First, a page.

Menu Close

University of Hull

The University of Hull has been changing the world and changing lives since 1927. In a rapidly altering world, our research is responding to some of the biggest global challenges. Our current work ranges from health to habitats, food to flooding and supply chains to slavery.

We have appeared twice in Universities UK’s list of ‘100 discoveries by British universities that have changed the world’. Once for our globally renowned breakthrough in liquid crystal displays (facilitating the technology for screens on mobile phones, TVs, laptops and tablets); and once for our pioneering work on a bone density scanner for the earlier detection of osteoporosis. Our Wilberforce Institute has also won the Queen’s Anniversary Prize in recognition of its work combatting modern-day slavery.

We’ve been recognised for our academic impact: the University was named in the top 50 UK institutions for research power by Times Higher Education, based on the most recent Research Excellence Framework 2014.

The University’s collaborations are shaping the future. Building on the success of Hull’s reign as City of Culture, in which the University was a Principal Partner, the University is pleased to be bringing the best of British Science to Hull and the Humber in September 2018 by hosting the British Science Festival, giving the opportunity to showcase nationally the region’s significant contribution in this field.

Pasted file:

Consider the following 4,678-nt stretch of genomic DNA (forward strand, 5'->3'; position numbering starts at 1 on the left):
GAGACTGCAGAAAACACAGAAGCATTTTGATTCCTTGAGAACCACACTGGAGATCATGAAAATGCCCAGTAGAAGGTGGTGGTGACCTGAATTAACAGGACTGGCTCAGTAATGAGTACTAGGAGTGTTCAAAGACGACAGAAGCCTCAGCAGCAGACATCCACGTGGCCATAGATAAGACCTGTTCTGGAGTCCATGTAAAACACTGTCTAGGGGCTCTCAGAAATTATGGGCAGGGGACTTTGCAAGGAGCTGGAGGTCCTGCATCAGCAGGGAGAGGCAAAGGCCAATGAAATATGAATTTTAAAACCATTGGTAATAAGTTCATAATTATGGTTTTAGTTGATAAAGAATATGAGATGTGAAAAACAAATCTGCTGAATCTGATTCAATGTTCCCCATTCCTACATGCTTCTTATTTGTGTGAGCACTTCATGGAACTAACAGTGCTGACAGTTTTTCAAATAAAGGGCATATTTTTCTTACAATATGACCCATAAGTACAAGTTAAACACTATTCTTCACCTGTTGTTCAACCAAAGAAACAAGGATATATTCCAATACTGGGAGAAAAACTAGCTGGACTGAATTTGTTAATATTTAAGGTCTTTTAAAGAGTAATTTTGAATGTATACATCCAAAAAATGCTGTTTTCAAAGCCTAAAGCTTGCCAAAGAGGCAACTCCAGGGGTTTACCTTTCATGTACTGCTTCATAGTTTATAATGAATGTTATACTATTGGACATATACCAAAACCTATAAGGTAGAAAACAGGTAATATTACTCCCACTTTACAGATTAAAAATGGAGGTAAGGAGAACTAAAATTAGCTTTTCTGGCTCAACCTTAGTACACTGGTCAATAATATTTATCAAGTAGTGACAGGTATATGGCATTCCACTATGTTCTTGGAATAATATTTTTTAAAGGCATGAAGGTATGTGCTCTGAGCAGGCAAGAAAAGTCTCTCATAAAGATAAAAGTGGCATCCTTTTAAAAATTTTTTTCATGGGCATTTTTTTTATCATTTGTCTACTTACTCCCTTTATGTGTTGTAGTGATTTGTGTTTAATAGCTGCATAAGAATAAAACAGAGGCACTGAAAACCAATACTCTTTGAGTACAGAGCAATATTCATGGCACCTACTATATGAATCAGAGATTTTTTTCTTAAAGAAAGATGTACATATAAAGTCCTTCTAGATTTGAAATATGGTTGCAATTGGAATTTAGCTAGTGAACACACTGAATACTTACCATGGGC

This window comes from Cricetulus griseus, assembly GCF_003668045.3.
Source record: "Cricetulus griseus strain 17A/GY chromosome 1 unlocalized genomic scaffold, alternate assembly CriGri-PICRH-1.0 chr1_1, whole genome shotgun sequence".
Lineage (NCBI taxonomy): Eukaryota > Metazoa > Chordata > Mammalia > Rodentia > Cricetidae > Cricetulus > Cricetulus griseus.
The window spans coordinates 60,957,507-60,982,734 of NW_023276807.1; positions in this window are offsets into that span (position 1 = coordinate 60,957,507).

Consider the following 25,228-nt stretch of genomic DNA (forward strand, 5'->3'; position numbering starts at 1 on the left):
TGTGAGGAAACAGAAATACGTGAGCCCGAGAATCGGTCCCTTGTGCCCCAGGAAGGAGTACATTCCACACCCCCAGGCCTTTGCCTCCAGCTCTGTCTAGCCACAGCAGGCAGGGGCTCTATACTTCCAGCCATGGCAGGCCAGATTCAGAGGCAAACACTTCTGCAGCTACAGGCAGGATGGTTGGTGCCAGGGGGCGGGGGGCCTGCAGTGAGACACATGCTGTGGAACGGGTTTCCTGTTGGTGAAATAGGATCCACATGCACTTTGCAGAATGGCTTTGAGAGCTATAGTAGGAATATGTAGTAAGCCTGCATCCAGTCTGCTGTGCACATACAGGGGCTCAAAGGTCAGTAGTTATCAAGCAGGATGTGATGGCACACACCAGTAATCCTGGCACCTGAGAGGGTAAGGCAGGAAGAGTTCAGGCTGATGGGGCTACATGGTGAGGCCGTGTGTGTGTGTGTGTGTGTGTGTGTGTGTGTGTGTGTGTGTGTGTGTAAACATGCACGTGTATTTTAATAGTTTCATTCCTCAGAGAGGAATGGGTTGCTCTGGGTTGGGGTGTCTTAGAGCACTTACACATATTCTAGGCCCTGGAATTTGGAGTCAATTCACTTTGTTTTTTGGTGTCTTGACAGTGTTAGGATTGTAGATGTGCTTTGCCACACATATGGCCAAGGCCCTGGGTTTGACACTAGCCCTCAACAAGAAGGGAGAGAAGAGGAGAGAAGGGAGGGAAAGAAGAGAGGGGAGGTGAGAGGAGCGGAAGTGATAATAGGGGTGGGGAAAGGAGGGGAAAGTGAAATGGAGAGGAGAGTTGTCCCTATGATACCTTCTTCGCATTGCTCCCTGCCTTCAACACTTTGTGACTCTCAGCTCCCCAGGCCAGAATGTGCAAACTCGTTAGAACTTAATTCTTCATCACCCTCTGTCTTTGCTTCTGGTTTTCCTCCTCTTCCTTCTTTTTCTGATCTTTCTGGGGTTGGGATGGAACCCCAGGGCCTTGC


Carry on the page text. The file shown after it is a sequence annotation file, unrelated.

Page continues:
Displaying 1 - 20 of 399 articles

Olympic rings illuminated during the opening ceremony at the Winter Olympic Games of Turin 2006. Paolo Bona/Shutterstock

The colourful history of the Olympic opening ceremony

At the first modern Olympics in 1896, in Athens, each country’s athletes simply entered the stadium to hear speeches and a specially composed hymn – though more than 50,000 spectators still attended.
Lassa fever is spread through rodent urine and faeces. mauritius images GmbH/Alamy Stock Photo

Lassa fever case in Paris: what you need to know

Lassa virus kills about 1% of those who catch it, but if caught early enough, antiviral drugs can prevent serious illness.


More Authors